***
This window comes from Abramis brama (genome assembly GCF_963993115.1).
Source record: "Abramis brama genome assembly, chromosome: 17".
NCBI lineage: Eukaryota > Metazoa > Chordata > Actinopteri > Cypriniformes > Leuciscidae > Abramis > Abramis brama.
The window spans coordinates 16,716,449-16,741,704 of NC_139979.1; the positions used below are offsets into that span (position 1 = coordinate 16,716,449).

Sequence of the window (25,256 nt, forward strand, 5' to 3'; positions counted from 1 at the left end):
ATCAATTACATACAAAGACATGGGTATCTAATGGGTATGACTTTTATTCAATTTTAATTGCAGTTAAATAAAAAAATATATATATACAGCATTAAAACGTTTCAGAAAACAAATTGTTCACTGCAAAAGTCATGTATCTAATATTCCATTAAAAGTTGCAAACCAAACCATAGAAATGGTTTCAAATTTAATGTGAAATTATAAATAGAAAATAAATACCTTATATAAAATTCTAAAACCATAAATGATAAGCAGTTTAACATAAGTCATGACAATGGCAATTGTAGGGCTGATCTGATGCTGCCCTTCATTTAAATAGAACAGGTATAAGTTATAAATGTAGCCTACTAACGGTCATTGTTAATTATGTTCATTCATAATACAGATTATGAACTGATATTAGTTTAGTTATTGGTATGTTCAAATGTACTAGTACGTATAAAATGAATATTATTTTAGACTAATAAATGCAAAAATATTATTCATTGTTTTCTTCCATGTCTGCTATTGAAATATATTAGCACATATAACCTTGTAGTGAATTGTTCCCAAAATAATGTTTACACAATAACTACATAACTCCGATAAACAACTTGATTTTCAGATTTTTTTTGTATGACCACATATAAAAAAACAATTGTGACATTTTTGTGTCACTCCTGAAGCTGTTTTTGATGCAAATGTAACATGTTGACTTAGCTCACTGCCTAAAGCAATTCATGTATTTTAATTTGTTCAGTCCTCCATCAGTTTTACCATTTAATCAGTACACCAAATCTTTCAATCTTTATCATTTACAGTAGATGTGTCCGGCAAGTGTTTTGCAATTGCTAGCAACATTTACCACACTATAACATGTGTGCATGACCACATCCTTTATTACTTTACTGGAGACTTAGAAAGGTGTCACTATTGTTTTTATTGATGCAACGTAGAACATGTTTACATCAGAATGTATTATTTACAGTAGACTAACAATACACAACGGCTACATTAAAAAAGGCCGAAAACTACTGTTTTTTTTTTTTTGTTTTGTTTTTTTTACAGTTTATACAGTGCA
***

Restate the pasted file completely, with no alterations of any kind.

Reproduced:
This window comes from Abramis brama (genome assembly GCF_963993115.1).
Source record: "Abramis brama genome assembly, chromosome: 17".
NCBI lineage: Eukaryota > Metazoa > Chordata > Actinopteri > Cypriniformes > Leuciscidae > Abramis > Abramis brama.
The window spans coordinates 16,716,449-16,741,704 of NC_139979.1; the positions used below are offsets into that span (position 1 = coordinate 16,716,449).

Sequence of the window (25,256 nt, forward strand, 5' to 3'; positions counted from 1 at the left end):
ATCAATTACATACAAAGACATGGGTATCTAATGGGTATGACTTTTATTCAATTTTAATTGCAGTTAAATAAAAAAATATATATATACAGCATTAAAACGTTTCAGAAAACAAATTGTTCACTGCAAAAGTCATGTATCTAATATTCCATTAAAAGTTGCAAACCAAACCATAGAAATGGTTTCAAATTTAATGTGAAATTATAAATAGAAAATAAATACCTTATATAAAATTCTAAAACCATAAATGATAAGCAGTTTAACATAAGTCATGACAATGGCAATTGTAGGGCTGATCTGATGCTGCCCTTCATTTAAATAGAACAGGTATAAGTTATAAATGTAGCCTACTAACGGTCATTGTTAATTATGTTCATTCATAATACAGATTATGAACTGATATTAGTTTAGTTATTGGTATGTTCAAATGTACTAGTACGTATAAAATGAATATTATTTTAGACTAATAAATGCAAAAATATTATTCATTGTTTTCTTCCATGTCTGCTATTGAAATATATTAGCACATATAACCTTGTAGTGAATTGTTCCCAAAATAATGTTTACACAATAACTACATAACTCCGATAAACAACTTGATTTTCAGATTTTTTTTGTATGACCACATATAAAAAAACAATTGTGACATTTTTGTGTCACTCCTGAAGCTGTTTTTGATGCAAATGTAACATGTTGACTTAGCTCACTGCCTAAAGCAATTCATGTATTTTAATTTGTTCAGTCCTCCATCAGTTTTACCATTTAATCAGTACACCAAATCTTTCAATCTTTATCATTTACAGTAGATGTGTCCGGCAAGTGTTTTGCAATTGCTAGCAACATTTACCACACTATAACATGTGTGCATGACCACATCCTTTATTACTTTACTGGAGACTTAGAAAGGTGTCACTATTGTTTTTATTGATGCAACGTAGAACATGTTTACATCAGAATGTATTATTTACAGTAGACTAACAATACACAACGGCTACATTAAAAAAGGCCGAAAACTACTGTTTTTTTTTTTTTGTTTTGTTTTTTTTACAGTTTATACAGTGCA